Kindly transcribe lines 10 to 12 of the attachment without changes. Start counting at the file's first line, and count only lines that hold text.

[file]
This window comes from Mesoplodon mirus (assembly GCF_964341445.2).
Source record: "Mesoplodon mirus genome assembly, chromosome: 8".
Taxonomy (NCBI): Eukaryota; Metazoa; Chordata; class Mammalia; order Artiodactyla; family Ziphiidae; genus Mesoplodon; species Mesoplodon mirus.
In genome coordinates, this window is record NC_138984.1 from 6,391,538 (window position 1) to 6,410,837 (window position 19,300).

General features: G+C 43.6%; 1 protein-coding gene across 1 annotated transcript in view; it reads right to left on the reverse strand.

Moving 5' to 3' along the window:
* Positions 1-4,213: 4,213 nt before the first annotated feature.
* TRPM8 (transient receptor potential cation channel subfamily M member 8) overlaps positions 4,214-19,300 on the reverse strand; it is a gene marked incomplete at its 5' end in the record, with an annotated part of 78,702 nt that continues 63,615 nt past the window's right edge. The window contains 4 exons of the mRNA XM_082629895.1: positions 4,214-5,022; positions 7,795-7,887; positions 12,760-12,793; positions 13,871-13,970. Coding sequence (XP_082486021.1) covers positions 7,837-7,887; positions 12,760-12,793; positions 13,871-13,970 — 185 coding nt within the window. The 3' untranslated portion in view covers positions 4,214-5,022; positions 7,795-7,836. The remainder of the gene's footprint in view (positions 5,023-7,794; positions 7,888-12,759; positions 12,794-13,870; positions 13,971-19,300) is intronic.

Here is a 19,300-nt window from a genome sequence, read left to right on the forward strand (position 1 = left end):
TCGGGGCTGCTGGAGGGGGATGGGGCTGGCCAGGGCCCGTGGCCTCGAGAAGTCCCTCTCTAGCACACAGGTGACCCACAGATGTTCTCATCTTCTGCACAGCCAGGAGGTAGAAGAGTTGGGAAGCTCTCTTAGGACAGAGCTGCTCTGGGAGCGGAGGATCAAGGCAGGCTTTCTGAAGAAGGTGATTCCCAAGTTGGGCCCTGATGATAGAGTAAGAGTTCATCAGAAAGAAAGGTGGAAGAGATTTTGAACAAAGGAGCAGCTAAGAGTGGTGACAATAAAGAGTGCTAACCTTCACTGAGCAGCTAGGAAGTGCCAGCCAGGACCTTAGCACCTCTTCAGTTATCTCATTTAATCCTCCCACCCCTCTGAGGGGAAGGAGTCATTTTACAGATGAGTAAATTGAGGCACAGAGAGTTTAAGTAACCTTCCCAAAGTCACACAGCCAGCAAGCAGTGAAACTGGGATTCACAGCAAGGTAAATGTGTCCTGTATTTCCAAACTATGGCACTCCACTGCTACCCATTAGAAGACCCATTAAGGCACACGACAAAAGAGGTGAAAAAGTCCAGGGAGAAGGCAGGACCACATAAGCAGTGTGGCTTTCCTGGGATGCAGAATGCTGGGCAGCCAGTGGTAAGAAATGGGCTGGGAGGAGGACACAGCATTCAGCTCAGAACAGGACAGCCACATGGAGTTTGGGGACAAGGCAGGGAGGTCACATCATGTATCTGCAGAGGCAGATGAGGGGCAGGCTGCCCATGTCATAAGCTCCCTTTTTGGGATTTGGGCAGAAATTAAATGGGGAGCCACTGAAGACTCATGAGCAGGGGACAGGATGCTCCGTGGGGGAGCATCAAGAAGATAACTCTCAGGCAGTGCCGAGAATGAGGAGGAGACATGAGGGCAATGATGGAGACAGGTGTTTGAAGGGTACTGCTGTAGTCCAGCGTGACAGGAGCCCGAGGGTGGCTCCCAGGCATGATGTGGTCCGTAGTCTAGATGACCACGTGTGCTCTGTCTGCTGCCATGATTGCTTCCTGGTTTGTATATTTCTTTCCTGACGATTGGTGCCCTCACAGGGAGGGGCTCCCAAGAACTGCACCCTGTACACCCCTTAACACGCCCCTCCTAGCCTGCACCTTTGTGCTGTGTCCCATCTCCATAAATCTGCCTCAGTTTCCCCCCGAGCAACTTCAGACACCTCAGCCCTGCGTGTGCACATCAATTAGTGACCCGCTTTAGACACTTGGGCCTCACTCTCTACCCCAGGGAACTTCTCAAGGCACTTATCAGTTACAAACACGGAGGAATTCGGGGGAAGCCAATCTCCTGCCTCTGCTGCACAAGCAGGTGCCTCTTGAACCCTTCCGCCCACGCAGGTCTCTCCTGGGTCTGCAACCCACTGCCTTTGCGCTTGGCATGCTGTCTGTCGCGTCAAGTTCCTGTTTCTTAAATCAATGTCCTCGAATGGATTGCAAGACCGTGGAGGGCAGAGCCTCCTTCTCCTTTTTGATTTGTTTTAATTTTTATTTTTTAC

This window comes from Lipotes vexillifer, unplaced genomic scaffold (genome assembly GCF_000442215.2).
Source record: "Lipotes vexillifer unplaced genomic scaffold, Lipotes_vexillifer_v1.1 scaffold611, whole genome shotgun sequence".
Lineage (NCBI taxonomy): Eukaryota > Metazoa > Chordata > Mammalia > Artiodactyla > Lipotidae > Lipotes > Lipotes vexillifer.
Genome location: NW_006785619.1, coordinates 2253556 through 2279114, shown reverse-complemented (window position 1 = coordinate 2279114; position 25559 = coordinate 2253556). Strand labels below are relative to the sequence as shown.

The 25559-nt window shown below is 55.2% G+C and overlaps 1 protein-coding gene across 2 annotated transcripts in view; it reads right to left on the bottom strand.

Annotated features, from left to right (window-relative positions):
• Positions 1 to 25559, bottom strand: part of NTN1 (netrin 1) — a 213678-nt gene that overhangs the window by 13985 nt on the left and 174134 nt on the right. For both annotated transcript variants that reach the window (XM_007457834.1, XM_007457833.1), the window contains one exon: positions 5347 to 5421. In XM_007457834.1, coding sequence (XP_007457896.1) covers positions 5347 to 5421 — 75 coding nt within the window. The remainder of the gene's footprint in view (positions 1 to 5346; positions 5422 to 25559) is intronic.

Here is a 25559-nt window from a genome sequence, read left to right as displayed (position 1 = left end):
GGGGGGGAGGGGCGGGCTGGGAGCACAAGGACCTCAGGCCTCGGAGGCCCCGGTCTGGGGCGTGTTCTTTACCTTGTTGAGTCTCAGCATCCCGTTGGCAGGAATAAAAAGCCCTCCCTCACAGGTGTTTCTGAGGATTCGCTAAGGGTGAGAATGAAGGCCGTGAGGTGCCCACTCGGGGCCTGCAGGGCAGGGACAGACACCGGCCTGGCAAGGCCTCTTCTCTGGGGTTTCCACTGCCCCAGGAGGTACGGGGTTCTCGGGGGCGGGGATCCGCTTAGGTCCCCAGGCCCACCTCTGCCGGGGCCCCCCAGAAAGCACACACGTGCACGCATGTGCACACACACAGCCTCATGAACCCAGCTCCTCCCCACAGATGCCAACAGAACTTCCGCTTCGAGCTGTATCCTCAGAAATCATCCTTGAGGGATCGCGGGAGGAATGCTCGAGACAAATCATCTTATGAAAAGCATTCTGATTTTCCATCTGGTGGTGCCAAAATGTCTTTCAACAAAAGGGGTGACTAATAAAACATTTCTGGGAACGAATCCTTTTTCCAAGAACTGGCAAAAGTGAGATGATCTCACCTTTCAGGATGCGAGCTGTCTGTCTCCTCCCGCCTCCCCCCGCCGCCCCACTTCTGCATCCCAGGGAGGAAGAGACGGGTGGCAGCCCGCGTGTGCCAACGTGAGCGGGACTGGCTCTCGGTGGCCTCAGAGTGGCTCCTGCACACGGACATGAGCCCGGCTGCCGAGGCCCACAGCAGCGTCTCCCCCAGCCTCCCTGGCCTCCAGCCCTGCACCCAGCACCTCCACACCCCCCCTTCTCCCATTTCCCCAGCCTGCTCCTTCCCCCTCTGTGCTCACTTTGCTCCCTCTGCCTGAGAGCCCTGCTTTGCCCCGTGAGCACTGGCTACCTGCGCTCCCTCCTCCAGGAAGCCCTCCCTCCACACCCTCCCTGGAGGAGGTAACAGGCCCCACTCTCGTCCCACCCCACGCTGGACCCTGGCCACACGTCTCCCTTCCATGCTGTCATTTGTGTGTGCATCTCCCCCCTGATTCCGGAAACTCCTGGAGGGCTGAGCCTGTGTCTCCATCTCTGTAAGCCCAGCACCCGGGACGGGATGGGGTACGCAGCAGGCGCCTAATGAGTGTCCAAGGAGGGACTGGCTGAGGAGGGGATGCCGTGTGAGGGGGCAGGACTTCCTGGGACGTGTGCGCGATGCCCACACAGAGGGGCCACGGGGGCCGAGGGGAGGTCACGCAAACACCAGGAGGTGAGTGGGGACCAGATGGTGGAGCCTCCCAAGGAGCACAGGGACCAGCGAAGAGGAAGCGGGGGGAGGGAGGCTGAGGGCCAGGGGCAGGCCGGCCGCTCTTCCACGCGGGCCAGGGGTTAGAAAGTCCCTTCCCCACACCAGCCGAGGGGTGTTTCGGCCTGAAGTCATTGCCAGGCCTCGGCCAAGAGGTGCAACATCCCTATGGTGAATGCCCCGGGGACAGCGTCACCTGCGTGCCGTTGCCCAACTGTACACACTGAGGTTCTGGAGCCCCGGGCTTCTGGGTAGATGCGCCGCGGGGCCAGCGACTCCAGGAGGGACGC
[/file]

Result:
TCGGGGCTGCTGGAGGGGGATGGGGCTGGCCAGGGCCCGTGGCCTCGAGAAGTCCCTCTCTAGCACACAGGTGACCCACAGATGTTCTCATCTTCTGCACAGCCAGGAGGTAGAAGAGTTGGGAAGCTCTCTTAGGACAGAGCTGCTCTGGGAGCGGAGGATCAAGGCAGGCTTTCTGAAGAAGGTGATTCCCAAGTTGGGCCCTGATGATAGAGTAAGAGTTCATCAGAAAGAAAGGTGGAAGAGATTTTGAACAAAGGAGCAGCTAAGAGTGGTGACAATAAAGAGTGCTAACCTTCACTGAGCAGCTAGGAAGTGCCAGCCAGGACCTTAGCACCTCTTCAGTTATCTCATTTAATCCTCCCACCCCTCTGAGGGGAAGGAGTCATTTTACAGATGAGTAAATTGAGGCACAGAGAGTTTAAGTAACCTTCCCAAAGTCACACAGCCAGCAAGCAGTGAAACTGGGATTCACAGCAAGGTAAATGTGTCCTGTATTTCCAAACTATGGCACTCCACTGCTACCCATTAGAAGACCCATTAAGGCACACGACAAAAGAGGTGAAAAAGTCCAGGGAGAAGGCAGGACCACATAAGCAGTGTGGCTTTCCTGGGATGCAGAATGCTGGGCAGCCAGTGGTAAGAAATGGGCTGGGAGGAGGACACAGCATTCAGCTCAGAACAGGACAGCCACATGGAGTTTGGGGACAAGGCAGGGAGGTCACATCATGTATCTGCAGAGGCAGATGAGGGGCAGGCTGCCCATGTCATAAGCTCCCTTTTTGGGATTTGGGCAGAAATTAAATGGGGAGCCACTGAAGACTCATGAGCAGGGGACAGGATGCTCCGTGGGGGAGCATCAAGAAGATAACTCTCAGGCAGTGCCGAGAATGAGGAGGAGACATGAGGGCAATGATGGAGACAGGTGTTTGAAGGGTACTGCTGTAGTCCAGCGTGACAGGAGCCCGAGGGTGGCTCCCAGGCATGATGTGGTCCGTAGTCTAGATGACCACGTGTGCTCTGTCTGCTGCCATGATTGCTTCCTGGTTTGTATATTTCTTTCCTGACGATTGGTGCCCTCACAGGGAGGGGCTCCCAAGAACTGCACCCTGTACACCCCTTAACACGCCCCTCCTAGCCTGCACCTTTGTGCTGTGTCCCATCTCCATAAATCTGCCTCAGTTTCCCCCCGAGCAACTTCAGACACCTCAGCCCTGCGTGTGCACATCAATTAGTGACCCGCTTTAGACACTTGGGCCTCACTCTCTACCCCAGGGAACTTCTCAAGGCACTTATCAGTTACAAACACGGAGGAATTCGGGGGAAGCCAATCTCCTGCCTCTGCTGCACAAGCAGGTGCCTCTTGAACCCTTCCGCCCACGCAGGTCTCTCCTGGGTCTGCAACCCACTGCCTTTGCGCTTGGCATGCTGTCTGTCGCGTCAAGTTCCTGTTTCTTAAATCAATGTCCTCGAATGGATTGCAAGACCGTGGAGGGCAGAGCCTCCTTCTCCTTTTTGATTTGTTTTAATTTTTATTTTTTAC

This window comes from Lipotes vexillifer, unplaced genomic scaffold (genome assembly GCF_000442215.2).
Source record: "Lipotes vexillifer unplaced genomic scaffold, Lipotes_vexillifer_v1.1 scaffold611, whole genome shotgun sequence".